These are unprecedented times, not least for those leading a university during this period. The biggest dilemma that Palstra faced? The rector does not hesitate. ‘The first decision we made: cancellation of the open days in March.’
Initially, the open days ‘simply’ went ahead. Aspiring students came to the campus in large numbers, where they listened to Director of Education Stefan Kooij’s opening address in a lecture hall. ‘Prior, I asked Stefan whether he still felt comfortable with the situation. He did. More stringent government measures were announced in The Hague during his opening speech. We had to cancel after all. Stefan welcomed everyone in his speech and in the same speech, he sent them home. A bizarre situation.’
‘We have been hearing that more and more from students and employees in recent weeks. When can we come back?'
Looking back on it now, Palstra does not regret the decision to allow the open days to proceed initially. ‘We were guided by the government’s protocols. The advice was: that the event could go ahead. How do you justify decision-making? That is what it’s about. We did that based on government advice. That gave us a strong basis. What’s more, I think it’s fine for the cabinet to be guided by the scientific knowledge of the National Institute for Public Health and the Environment (RIVM), as limited as that knowledge may sometimes be.’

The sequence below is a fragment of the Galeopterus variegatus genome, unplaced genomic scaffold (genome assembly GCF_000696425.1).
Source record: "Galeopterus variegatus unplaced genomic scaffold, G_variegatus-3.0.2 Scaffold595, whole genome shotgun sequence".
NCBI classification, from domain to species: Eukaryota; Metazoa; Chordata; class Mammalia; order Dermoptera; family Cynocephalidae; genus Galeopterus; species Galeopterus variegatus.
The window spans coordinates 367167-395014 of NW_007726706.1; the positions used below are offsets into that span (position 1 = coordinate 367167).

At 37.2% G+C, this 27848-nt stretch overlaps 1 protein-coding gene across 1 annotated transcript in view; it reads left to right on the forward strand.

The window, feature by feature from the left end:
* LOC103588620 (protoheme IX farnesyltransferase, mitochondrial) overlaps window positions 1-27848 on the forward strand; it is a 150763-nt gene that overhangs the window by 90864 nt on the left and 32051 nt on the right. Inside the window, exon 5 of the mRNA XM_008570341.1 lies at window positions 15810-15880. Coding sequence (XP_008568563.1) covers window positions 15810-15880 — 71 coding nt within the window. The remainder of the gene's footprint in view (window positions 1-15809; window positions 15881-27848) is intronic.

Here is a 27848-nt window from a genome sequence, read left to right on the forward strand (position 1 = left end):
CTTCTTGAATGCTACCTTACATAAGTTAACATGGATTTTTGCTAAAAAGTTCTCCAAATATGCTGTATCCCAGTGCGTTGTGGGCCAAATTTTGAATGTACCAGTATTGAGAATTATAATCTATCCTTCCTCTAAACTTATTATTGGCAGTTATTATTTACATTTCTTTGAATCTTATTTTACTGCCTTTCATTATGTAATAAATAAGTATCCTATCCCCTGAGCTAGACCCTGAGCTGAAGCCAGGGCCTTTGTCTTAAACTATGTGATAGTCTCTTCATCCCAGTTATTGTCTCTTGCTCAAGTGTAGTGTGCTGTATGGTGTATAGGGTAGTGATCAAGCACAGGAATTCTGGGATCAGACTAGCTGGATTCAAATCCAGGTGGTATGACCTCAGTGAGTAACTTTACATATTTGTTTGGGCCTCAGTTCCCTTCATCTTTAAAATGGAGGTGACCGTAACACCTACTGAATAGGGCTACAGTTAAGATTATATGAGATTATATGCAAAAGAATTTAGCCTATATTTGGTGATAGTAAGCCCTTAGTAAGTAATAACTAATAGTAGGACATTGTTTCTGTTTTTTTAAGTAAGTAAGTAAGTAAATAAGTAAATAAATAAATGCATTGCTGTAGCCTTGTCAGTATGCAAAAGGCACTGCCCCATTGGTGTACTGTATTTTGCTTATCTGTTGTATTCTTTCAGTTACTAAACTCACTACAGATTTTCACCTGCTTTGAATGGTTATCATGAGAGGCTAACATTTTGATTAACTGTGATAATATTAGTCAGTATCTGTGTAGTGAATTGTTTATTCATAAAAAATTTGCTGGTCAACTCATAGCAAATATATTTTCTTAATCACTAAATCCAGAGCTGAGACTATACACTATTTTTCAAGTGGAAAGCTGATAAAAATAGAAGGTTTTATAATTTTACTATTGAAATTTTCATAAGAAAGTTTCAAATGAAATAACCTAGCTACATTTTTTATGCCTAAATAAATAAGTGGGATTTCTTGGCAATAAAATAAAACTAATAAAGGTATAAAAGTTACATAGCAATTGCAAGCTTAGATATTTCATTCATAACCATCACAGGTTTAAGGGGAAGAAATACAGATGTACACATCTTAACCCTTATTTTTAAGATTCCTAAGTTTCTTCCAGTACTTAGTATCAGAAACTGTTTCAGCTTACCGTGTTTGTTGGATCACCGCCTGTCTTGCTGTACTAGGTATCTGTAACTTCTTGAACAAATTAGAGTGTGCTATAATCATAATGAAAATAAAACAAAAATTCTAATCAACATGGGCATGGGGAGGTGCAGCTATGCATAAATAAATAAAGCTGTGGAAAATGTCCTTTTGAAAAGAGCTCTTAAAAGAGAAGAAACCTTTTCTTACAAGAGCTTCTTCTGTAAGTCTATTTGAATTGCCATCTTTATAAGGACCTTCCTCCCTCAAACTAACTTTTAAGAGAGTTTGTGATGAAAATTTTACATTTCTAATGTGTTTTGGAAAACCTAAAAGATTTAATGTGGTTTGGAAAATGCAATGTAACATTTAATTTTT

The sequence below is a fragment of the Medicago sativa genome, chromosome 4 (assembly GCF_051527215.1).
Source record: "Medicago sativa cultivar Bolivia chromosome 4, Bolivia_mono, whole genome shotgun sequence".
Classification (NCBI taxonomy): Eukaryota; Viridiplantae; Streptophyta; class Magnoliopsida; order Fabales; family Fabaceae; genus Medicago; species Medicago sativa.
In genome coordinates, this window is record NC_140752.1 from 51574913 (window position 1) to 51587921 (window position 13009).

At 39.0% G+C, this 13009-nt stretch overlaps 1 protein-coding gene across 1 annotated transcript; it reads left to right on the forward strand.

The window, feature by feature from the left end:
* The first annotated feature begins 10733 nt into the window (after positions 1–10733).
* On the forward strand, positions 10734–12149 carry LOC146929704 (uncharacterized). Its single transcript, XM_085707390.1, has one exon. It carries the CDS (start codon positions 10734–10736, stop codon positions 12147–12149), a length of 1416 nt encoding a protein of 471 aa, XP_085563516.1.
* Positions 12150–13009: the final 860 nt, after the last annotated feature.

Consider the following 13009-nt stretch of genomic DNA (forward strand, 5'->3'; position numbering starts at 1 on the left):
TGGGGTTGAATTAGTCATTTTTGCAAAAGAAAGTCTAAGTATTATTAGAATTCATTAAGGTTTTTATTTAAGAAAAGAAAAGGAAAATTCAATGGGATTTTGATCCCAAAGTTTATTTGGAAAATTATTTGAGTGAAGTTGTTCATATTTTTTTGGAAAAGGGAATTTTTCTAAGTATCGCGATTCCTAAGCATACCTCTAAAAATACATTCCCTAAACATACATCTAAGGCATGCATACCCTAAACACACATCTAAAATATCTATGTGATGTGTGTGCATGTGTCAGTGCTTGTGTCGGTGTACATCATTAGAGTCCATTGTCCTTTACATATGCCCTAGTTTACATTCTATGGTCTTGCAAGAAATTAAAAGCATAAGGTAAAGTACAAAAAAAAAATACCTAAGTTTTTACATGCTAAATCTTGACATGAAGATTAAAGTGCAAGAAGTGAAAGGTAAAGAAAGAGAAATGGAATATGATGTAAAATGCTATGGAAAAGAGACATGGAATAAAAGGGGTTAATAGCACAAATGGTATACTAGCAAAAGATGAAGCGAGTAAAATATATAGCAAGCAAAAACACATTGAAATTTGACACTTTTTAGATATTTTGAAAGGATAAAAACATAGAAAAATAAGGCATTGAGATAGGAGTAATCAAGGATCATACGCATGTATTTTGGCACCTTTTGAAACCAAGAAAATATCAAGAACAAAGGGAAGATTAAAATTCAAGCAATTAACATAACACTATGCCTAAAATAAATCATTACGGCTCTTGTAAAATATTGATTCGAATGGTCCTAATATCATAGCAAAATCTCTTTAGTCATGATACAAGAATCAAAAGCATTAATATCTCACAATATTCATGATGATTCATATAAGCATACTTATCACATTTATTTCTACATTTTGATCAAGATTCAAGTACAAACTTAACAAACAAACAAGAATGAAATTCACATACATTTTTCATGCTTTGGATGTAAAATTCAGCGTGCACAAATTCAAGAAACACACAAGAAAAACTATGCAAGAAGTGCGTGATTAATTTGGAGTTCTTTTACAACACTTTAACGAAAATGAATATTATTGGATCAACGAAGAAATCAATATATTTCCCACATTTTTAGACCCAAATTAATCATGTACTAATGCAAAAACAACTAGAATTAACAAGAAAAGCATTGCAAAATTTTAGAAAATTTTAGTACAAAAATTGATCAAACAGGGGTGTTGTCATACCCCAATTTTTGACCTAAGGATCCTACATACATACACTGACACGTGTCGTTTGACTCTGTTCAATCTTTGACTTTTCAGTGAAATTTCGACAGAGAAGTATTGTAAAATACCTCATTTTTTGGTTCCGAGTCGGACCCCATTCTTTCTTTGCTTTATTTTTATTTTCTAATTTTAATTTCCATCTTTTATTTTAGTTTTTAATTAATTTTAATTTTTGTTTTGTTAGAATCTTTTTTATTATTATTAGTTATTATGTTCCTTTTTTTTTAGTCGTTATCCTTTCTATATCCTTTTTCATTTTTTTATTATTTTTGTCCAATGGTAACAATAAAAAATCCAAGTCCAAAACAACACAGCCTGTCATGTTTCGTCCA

Although Palstra found the first corona-related decision difficult, the rector speaks about the crisis in a largely positive tone. He emphasises that this era offers new opportunities. ‘We are being offered a huge opportunity to give the university a push in the right direction. In addition to normal operational management, we are busy establishing a new university in my opinion. We are asking ourselves: what is important as a university? Professional expertise is obviously an important core value. But I also notice that social cohesion is greatly valued, especially during this time.’
By ‘social cohesion’, the rector is referring to the physical campus, which was often taken for granted prior to the corona crisis. According to Palstra, the (coincidental) meetings that take place there are critical to the UT community. ‘We have been hearing that more and more from students and employees in recent weeks. When can we come back? I miss the campus myself too. Physical meetings in particular have a highly motivational effect.’